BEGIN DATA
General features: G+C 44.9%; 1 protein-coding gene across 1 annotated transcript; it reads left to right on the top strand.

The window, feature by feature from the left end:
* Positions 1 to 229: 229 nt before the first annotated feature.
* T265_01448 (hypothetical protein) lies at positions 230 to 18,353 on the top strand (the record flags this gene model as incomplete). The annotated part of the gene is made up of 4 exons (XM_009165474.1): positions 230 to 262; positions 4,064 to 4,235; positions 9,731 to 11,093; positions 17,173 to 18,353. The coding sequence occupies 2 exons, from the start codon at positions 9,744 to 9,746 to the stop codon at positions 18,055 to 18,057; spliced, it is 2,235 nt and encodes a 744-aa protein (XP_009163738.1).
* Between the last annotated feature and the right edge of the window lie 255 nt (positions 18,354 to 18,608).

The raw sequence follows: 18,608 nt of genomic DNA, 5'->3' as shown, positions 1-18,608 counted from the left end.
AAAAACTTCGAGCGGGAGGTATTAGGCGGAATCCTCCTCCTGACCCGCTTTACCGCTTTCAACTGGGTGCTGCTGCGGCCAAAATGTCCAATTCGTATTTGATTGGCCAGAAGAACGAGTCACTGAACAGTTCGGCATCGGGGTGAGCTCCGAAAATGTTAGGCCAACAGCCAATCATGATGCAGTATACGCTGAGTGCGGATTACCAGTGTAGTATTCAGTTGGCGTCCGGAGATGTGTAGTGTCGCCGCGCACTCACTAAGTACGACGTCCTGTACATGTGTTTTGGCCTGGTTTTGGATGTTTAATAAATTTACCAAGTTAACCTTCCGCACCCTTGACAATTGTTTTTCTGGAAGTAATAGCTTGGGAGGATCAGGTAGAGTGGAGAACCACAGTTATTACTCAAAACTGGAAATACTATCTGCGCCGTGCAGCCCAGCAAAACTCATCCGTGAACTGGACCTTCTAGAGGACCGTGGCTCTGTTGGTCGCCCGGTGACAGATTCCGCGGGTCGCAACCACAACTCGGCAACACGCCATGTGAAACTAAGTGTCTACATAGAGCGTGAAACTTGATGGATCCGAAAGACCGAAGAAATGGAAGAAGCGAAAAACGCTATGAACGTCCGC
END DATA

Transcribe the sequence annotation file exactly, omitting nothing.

General features: G+C 44.9%; 1 protein-coding gene across 1 annotated transcript; it reads left to right on the top strand.

The window, feature by feature from the left end:
* Positions 1 to 229: 229 nt before the first annotated feature.
* T265_01448 (hypothetical protein) lies at positions 230 to 18,353 on the top strand (the record flags this gene model as incomplete). The annotated part of the gene is made up of 4 exons (XM_009165474.1): positions 230 to 262; positions 4,064 to 4,235; positions 9,731 to 11,093; positions 17,173 to 18,353. The coding sequence occupies 2 exons, from the start codon at positions 9,744 to 9,746 to the stop codon at positions 18,055 to 18,057; spliced, it is 2,235 nt and encodes a 744-aa protein (XP_009163738.1).
* Between the last annotated feature and the right edge of the window lie 255 nt (positions 18,354 to 18,608).

The raw sequence follows: 18,608 nt of genomic DNA, 5'->3' as shown, positions 1-18,608 counted from the left end.
AAAAACTTCGAGCGGGAGGTATTAGGCGGAATCCTCCTCCTGACCCGCTTTACCGCTTTCAACTGGGTGCTGCTGCGGCCAAAATGTCCAATTCGTATTTGATTGGCCAGAAGAACGAGTCACTGAACAGTTCGGCATCGGGGTGAGCTCCGAAAATGTTAGGCCAACAGCCAATCATGATGCAGTATACGCTGAGTGCGGATTACCAGTGTAGTATTCAGTTGGCGTCCGGAGATGTGTAGTGTCGCCGCGCACTCACTAAGTACGACGTCCTGTACATGTGTTTTGGCCTGGTTTTGGATGTTTAATAAATTTACCAAGTTAACCTTCCGCACCCTTGACAATTGTTTTTCTGGAAGTAATAGCTTGGGAGGATCAGGTAGAGTGGAGAACCACAGTTATTACTCAAAACTGGAAATACTATCTGCGCCGTGCAGCCCAGCAAAACTCATCCGTGAACTGGACCTTCTAGAGGACCGTGGCTCTGTTGGTCGCCCGGTGACAGATTCCGCGGGTCGCAACCACAACTCGGCAACACGCCATGTGAAACTAAGTGTCTACATAGAGCGTGAAACTTGATGGATCCGAAAGACCGAAGAAATGGAAGAAGCGAAAAACGCTATGAACGTCCGC